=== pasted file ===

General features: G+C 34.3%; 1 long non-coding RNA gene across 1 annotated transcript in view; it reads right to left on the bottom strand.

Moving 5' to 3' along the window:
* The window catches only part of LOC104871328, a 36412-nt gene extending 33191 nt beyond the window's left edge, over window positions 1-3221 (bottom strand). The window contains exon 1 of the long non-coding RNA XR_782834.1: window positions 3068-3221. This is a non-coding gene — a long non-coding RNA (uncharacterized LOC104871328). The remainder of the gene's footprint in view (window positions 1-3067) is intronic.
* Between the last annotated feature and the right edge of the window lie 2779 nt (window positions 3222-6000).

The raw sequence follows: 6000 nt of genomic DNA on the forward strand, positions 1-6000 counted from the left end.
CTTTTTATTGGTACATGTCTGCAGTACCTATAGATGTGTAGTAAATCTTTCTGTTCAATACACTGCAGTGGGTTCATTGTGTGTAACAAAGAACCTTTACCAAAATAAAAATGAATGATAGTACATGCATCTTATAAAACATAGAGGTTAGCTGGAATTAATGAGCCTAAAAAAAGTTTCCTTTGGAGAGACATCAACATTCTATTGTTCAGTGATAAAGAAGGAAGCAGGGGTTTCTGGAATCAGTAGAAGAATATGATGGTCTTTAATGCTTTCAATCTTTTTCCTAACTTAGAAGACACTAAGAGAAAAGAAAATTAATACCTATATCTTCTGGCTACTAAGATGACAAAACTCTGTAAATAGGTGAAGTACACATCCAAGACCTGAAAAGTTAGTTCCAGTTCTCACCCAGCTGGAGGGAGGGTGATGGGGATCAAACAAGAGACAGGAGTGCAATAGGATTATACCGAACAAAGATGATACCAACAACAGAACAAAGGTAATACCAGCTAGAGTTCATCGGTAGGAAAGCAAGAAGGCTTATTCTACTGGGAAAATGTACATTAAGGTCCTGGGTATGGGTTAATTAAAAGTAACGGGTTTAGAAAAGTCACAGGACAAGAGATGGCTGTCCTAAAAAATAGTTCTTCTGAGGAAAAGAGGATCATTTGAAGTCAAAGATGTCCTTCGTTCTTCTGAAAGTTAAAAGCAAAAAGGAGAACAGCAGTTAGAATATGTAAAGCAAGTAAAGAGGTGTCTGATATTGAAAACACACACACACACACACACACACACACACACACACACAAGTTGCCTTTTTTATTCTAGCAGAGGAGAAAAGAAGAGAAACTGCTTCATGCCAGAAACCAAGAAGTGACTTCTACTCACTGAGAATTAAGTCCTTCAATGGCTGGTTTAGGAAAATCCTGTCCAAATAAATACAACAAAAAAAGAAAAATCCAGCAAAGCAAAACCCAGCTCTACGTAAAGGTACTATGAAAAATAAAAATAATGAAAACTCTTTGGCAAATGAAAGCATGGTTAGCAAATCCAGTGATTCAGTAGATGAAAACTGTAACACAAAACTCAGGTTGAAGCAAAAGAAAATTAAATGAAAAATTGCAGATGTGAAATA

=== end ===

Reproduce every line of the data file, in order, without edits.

General features: G+C 34.3%; 1 long non-coding RNA gene across 1 annotated transcript in view; it reads right to left on the bottom strand.

Moving 5' to 3' along the window:
* The window catches only part of LOC104871328, a 36412-nt gene extending 33191 nt beyond the window's left edge, over window positions 1-3221 (bottom strand). The window contains exon 1 of the long non-coding RNA XR_782834.1: window positions 3068-3221. This is a non-coding gene — a long non-coding RNA (uncharacterized LOC104871328). The remainder of the gene's footprint in view (window positions 1-3067) is intronic.
* Between the last annotated feature and the right edge of the window lie 2779 nt (window positions 3222-6000).

The raw sequence follows: 6000 nt of genomic DNA on the forward strand, positions 1-6000 counted from the left end.
CTTTTTATTGGTACATGTCTGCAGTACCTATAGATGTGTAGTAAATCTTTCTGTTCAATACACTGCAGTGGGTTCATTGTGTGTAACAAAGAACCTTTACCAAAATAAAAATGAATGATAGTACATGCATCTTATAAAACATAGAGGTTAGCTGGAATTAATGAGCCTAAAAAAAGTTTCCTTTGGAGAGACATCAACATTCTATTGTTCAGTGATAAAGAAGGAAGCAGGGGTTTCTGGAATCAGTAGAAGAATATGATGGTCTTTAATGCTTTCAATCTTTTTCCTAACTTAGAAGACACTAAGAGAAAAGAAAATTAATACCTATATCTTCTGGCTACTAAGATGACAAAACTCTGTAAATAGGTGAAGTACACATCCAAGACCTGAAAAGTTAGTTCCAGTTCTCACCCAGCTGGAGGGAGGGTGATGGGGATCAAACAAGAGACAGGAGTGCAATAGGATTATACCGAACAAAGATGATACCAACAACAGAACAAAGGTAATACCAGCTAGAGTTCATCGGTAGGAAAGCAAGAAGGCTTATTCTACTGGGAAAATGTACATTAAGGTCCTGGGTATGGGTTAATTAAAAGTAACGGGTTTAGAAAAGTCACAGGACAAGAGATGGCTGTCCTAAAAAATAGTTCTTCTGAGGAAAAGAGGATCATTTGAAGTCAAAGATGTCCTTCGTTCTTCTGAAAGTTAAAAGCAAAAAGGAGAACAGCAGTTAGAATATGTAAAGCAAGTAAAGAGGTGTCTGATATTGAAAACACACACACACACACACACACACACACACACACACACAAGTTGCCTTTTTTATTCTAGCAGAGGAGAAAAGAAGAGAAACTGCTTCATGCCAGAAACCAAGAAGTGACTTCTACTCACTGAGAATTAAGTCCTTCAATGGCTGGTTTAGGAAAATCCTGTCCAAATAAATACAACAAAAAAAGAAAAATCCAGCAAAGCAAAACCCAGCTCTACGTAAAGGTACTATGAAAAATAAAAATAATGAAAACTCTTTGGCAAATGAAAGCATGGTTAGCAAATCCAGTGATTCAGTAGATGAAAACTGTAACACAAAACTCAGGTTGAAGCAAAAGAAAATTAAATGAAAAATTGCAGATGTGAAATA